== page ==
Term-limited, Kennard could not seek a ninth four-year term in the primary held on October 20, 2007. Both of the state House candidates who entered the primary were Republicans. Clifton S. "Clif" Richardson, an East Baton Rouge Parish businessman, justice of the peace, and friend of Kennard's, defeated Edward "Clarke" Clark, 8,610 votes (67 percent) to 4,193 (33 percent).[9]​ ​

Death

Kennard died in Our Lady of the Lake Regional Medical Center in Baton Rouge from the effects of the rupture of a brain aneurysm[8] six days before what would have been his 75th birthday. Services were held on August 8, 2011, at the Zoar Baptist Church at 11848 Hooper Road, where Kennard was a longtime member. Interment was at the Zoar Church Cemetery, where his parents are also buried. His pallbearers included his three grandsons and his successor in the House, Representative Clif Richardson, along with Democratic the state Senator Francis C. Thompson of Delhi in Richland Parish in north Louisiana.[1][10]

References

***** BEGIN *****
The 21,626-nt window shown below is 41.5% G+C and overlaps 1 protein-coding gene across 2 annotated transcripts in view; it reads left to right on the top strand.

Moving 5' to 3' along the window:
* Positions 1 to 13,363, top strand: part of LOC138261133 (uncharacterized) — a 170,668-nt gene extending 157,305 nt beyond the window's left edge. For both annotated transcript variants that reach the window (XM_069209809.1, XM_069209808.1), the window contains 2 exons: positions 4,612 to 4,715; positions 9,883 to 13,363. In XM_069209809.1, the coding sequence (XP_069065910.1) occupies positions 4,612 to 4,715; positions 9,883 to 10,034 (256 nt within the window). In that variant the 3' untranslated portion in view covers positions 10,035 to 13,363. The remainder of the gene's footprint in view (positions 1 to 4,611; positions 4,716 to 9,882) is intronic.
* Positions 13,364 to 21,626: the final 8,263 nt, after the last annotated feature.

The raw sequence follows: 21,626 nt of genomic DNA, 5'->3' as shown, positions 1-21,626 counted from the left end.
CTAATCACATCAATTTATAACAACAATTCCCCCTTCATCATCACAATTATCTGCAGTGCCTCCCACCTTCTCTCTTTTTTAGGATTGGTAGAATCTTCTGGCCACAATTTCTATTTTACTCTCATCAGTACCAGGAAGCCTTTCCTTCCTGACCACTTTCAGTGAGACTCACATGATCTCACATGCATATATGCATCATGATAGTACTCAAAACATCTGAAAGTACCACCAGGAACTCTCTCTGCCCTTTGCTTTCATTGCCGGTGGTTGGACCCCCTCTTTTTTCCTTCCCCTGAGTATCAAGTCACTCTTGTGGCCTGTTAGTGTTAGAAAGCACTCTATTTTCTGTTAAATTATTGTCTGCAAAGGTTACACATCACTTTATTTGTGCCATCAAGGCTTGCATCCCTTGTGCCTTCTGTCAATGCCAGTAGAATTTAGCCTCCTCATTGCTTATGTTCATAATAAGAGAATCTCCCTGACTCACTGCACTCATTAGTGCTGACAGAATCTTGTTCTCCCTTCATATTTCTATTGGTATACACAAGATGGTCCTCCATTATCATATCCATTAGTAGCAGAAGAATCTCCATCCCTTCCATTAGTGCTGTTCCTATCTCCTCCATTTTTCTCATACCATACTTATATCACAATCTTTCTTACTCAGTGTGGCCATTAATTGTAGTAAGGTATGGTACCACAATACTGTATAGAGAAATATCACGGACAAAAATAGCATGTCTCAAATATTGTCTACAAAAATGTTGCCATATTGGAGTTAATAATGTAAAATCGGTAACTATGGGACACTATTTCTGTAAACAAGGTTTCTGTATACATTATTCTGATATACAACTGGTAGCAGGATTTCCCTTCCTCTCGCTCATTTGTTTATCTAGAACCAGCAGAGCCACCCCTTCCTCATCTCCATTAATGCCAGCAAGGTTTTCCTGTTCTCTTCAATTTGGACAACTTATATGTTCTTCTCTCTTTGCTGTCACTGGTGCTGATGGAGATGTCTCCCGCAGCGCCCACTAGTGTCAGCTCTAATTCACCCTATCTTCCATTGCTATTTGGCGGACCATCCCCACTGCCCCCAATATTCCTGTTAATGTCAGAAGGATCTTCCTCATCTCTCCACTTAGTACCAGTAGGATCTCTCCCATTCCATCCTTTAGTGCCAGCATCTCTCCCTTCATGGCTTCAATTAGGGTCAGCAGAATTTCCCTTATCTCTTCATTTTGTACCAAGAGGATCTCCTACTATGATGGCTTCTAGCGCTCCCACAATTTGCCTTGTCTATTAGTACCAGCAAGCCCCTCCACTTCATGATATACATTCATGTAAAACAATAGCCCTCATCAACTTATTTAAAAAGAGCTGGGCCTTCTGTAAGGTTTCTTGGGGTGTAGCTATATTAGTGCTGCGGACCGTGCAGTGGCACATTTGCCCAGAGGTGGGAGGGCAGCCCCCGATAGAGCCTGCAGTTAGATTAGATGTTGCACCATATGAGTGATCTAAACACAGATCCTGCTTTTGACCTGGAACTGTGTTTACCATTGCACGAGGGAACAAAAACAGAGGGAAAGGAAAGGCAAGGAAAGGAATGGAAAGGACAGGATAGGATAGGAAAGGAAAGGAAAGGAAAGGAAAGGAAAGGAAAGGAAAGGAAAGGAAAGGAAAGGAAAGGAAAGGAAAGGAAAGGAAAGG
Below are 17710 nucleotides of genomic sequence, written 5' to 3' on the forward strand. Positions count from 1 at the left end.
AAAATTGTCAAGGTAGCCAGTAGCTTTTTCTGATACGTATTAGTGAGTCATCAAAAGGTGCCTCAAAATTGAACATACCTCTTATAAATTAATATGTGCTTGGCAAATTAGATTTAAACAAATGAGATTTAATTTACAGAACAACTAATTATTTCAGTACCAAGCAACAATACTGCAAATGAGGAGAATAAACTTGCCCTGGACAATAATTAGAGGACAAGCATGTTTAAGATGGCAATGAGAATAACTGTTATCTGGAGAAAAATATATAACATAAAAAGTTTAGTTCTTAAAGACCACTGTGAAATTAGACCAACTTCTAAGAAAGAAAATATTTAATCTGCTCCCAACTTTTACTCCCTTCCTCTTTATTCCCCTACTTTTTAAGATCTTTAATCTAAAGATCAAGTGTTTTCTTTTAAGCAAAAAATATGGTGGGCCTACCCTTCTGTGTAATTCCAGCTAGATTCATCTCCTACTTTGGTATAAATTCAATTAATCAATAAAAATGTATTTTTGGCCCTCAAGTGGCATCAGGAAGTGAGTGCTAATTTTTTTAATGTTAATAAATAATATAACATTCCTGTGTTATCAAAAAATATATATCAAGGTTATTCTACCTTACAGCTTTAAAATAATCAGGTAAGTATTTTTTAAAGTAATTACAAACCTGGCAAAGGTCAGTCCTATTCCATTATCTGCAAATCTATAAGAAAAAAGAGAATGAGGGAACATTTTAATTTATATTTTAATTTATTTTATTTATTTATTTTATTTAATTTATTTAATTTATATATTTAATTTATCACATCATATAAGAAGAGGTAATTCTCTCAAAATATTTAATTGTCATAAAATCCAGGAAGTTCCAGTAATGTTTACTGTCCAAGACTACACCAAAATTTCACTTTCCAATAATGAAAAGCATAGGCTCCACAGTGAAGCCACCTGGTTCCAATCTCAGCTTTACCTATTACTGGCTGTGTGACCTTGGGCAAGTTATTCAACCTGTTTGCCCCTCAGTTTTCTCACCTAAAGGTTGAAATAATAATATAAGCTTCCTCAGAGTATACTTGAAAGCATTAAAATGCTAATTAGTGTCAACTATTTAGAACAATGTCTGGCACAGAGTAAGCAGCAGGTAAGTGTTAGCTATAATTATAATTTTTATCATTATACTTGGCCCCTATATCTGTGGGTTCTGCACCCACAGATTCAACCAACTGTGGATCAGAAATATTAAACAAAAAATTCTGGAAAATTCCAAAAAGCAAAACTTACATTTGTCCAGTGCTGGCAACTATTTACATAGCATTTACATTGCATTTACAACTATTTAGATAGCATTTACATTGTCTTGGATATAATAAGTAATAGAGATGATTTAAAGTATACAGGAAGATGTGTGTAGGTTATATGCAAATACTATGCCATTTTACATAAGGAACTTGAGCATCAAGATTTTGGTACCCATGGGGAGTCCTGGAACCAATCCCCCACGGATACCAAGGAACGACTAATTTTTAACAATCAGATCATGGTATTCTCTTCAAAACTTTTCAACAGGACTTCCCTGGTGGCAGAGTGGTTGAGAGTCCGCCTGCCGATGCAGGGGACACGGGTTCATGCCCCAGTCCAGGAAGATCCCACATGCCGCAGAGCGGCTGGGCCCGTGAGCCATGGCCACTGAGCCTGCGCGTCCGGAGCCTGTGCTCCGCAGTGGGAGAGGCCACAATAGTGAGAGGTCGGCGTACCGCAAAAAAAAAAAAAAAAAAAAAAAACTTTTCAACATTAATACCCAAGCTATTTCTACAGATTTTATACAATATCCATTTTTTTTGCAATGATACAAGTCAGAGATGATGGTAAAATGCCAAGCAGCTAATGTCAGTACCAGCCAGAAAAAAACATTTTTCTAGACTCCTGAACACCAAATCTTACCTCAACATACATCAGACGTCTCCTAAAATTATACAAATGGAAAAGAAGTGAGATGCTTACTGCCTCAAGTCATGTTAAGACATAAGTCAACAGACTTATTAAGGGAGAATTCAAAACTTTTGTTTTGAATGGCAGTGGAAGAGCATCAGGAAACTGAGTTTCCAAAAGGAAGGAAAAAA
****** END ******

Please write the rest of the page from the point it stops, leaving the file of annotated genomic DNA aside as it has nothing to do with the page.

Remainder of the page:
1. 1.0 1.1 1.2 1.3 1.4 1.5 Donald Ray Kennard. The Baton Rouge Advocate (August 7, 2011). Retrieved on April 25, 2020.
  2. Members of the Louisiana House of Representatives, 1812-2024. legis.state.la.us. Retrieved on April 25, 2020.
  3. Camille Carpenter Kennard obituary. The Baton Rouge (December 14, 2010). Retrieved on April 25, 2020.
  4. Louisiana Secretary of State, Election Returns, October 24, 1987.
  5. Louisiana Secretary of State, Election Returns, October 19, 1991.
  6. Louisiana Secretary of State, Election Returns, October 4, 2003.sults.sos.la.gov|accessdate=August 7, 2011}}
  7. Kennard elected to national post. house.legis.state.la.us. Retrieved on August 7, 2011; no longer on-line.
  8. 8.0 8.1 Former state Rep. Donald Ray Kennard hospitalized. WLOX.com. Retrieved on August 7, 2011; no longer on-line.
  9. Louisiana Secretary of State, Election Returns, August 7, 2011.
  10. ​In 2020, Francis C. Thompson, term-limited in the Senate, returned without opposition to the Louisiana House, where he had also served prior to becoming a state senator.